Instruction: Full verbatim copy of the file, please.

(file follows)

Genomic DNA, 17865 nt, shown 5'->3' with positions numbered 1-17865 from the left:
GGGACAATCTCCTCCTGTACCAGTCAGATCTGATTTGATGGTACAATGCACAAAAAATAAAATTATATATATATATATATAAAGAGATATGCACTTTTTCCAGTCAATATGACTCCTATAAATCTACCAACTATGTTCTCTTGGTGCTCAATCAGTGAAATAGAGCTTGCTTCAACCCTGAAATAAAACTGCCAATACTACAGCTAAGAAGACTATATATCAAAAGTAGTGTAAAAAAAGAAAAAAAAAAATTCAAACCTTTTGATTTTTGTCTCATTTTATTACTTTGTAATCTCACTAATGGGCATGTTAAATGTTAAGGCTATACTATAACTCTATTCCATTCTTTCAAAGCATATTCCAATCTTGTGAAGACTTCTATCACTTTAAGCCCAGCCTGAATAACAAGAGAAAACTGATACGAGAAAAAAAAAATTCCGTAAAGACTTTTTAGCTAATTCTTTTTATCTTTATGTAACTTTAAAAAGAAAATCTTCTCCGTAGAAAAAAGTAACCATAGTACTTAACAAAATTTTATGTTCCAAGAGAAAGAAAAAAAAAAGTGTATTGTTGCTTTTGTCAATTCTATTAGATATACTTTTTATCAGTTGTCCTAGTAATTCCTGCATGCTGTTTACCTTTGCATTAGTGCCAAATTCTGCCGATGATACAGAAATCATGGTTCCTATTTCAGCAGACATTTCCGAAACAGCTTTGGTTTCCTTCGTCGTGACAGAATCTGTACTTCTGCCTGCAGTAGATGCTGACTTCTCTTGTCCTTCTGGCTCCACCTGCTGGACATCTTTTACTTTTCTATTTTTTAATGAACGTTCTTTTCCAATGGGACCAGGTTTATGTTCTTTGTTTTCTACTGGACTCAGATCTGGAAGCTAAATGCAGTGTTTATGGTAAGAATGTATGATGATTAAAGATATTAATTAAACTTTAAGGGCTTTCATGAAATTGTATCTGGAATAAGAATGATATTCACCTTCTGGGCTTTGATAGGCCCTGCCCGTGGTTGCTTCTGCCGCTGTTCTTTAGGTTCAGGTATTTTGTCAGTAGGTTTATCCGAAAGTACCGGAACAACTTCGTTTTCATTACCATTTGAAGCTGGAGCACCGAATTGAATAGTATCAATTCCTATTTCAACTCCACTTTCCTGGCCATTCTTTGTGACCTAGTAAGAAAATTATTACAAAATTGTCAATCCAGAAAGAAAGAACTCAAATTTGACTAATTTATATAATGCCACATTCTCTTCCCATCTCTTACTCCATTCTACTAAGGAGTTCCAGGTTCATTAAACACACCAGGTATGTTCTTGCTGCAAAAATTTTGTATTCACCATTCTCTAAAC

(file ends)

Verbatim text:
Genomic DNA, 17865 nt, shown 5'->3' with positions numbered 1-17865 from the left:
GGGACAATCTCCTCCTGTACCAGTCAGATCTGATTTGATGGTACAATGCACAAAAAATAAAATTATATATATATATATATAAAGAGATATGCACTTTTTCCAGTCAATATGACTCCTATAAATCTACCAACTATGTTCTCTTGGTGCTCAATCAGTGAAATAGAGCTTGCTTCAACCCTGAAATAAAACTGCCAATACTACAGCTAAGAAGACTATATATCAAAAGTAGTGTAAAAAAAGAAAAAAAAAAATTCAAACCTTTTGATTTTTGTCTCATTTTATTACTTTGTAATCTCACTAATGGGCATGTTAAATGTTAAGGCTATACTATAACTCTATTCCATTCTTTCAAAGCATATTCCAATCTTGTGAAGACTTCTATCACTTTAAGCCCAGCCTGAATAACAAGAGAAAACTGATACGAGAAAAAAAAAATTCCGTAAAGACTTTTTAGCTAATTCTTTTTATCTTTATGTAACTTTAAAAAGAAAATCTTCTCCGTAGAAAAAAGTAACCATAGTACTTAACAAAATTTTATGTTCCAAGAGAAAGAAAAAAAAAAGTGTATTGTTGCTTTTGTCAATTCTATTAGATATACTTTTTATCAGTTGTCCTAGTAATTCCTGCATGCTGTTTACCTTTGCATTAGTGCCAAATTCTGCCGATGATACAGAAATCATGGTTCCTATTTCAGCAGACATTTCCGAAACAGCTTTGGTTTCCTTCGTCGTGACAGAATCTGTACTTCTGCCTGCAGTAGATGCTGACTTCTCTTGTCCTTCTGGCTCCACCTGCTGGACATCTTTTACTTTTCTATTTTTTAATGAACGTTCTTTTCCAATGGGACCAGGTTTATGTTCTTTGTTTTCTACTGGACTCAGATCTGGAAGCTAAATGCAGTGTTTATGGTAAGAATGTATGATGATTAAAGATATTAATTAAACTTTAAGGGCTTTCATGAAATTGTATCTGGAATAAGAATGATATTCACCTTCTGGGCTTTGATAGGCCCTGCCCGTGGTTGCTTCTGCCGCTGTTCTTTAGGTTCAGGTATTTTGTCAGTAGGTTTATCCGAAAGTACCGGAACAACTTCGTTTTCATTACCATTTGAAGCTGGAGCACCGAATTGAATAGTATCAATTCCTATTTCAACTCCACTTTCCTGGCCATTCTTTGTGACCTAGTAAGAAAATTATTACAAAATTGTCAATCCAGAAAGAAAGAACTCAAATTTGACTAATTTATATAATGCCACATTCTCTTCCCATCTCTTACTCCATTCTACTAAGGAGTTCCAGGTTCATTAAACACACCAGGTATGTTCTTGCTGCAAAAATTTTGTATTCACCATTCTCTAAAC